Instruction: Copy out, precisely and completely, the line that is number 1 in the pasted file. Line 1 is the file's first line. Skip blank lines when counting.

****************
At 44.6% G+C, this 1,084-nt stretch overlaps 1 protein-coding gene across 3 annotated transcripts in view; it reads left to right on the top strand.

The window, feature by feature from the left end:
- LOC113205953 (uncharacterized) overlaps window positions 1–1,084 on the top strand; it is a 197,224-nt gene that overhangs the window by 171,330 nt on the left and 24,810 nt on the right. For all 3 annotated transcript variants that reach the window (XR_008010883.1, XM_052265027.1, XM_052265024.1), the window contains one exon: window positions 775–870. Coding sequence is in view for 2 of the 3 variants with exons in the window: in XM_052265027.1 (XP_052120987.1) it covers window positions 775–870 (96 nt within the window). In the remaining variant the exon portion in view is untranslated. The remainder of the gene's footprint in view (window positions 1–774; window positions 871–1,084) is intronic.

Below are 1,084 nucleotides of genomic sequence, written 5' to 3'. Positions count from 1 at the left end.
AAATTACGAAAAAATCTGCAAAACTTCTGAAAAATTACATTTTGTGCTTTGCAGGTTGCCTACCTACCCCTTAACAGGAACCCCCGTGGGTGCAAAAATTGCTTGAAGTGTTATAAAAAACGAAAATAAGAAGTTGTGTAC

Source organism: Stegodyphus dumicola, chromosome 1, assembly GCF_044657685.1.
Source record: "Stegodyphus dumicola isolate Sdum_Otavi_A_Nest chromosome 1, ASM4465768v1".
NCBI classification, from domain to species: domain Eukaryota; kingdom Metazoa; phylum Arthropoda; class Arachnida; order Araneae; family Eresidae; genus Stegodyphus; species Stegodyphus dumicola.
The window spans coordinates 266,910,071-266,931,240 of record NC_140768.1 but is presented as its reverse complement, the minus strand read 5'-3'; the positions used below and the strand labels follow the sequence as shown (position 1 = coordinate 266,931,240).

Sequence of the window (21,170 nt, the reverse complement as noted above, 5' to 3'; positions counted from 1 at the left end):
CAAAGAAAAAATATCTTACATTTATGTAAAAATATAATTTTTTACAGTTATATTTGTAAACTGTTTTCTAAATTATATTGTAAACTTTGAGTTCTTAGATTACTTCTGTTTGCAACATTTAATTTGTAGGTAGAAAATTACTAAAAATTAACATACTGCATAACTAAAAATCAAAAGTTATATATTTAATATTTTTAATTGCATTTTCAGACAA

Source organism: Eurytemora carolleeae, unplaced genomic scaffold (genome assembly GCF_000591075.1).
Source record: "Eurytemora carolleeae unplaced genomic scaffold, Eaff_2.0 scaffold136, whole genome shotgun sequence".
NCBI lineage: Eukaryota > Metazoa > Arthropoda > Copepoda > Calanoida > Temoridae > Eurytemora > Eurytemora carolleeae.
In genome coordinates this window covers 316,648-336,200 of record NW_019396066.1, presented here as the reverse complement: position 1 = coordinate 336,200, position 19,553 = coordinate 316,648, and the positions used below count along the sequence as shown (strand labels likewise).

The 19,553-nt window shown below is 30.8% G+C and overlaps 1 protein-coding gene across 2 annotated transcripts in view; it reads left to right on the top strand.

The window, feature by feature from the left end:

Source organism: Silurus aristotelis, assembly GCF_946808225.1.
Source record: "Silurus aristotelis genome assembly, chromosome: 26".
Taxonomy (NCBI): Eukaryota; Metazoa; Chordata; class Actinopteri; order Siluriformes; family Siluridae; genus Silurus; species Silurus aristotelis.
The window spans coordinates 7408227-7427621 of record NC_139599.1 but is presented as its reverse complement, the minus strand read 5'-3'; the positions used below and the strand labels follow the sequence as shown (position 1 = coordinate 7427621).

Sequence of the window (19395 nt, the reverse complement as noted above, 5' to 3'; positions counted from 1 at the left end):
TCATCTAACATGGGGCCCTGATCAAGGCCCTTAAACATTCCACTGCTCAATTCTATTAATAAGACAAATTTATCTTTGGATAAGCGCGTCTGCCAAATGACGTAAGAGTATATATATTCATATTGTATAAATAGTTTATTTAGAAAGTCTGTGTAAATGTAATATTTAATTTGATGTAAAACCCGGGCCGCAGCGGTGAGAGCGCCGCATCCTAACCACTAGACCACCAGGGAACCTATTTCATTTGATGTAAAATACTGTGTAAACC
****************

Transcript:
At 44.6% G+C, this 1,084-nt stretch overlaps 1 protein-coding gene across 3 annotated transcripts in view; it reads left to right on the top strand.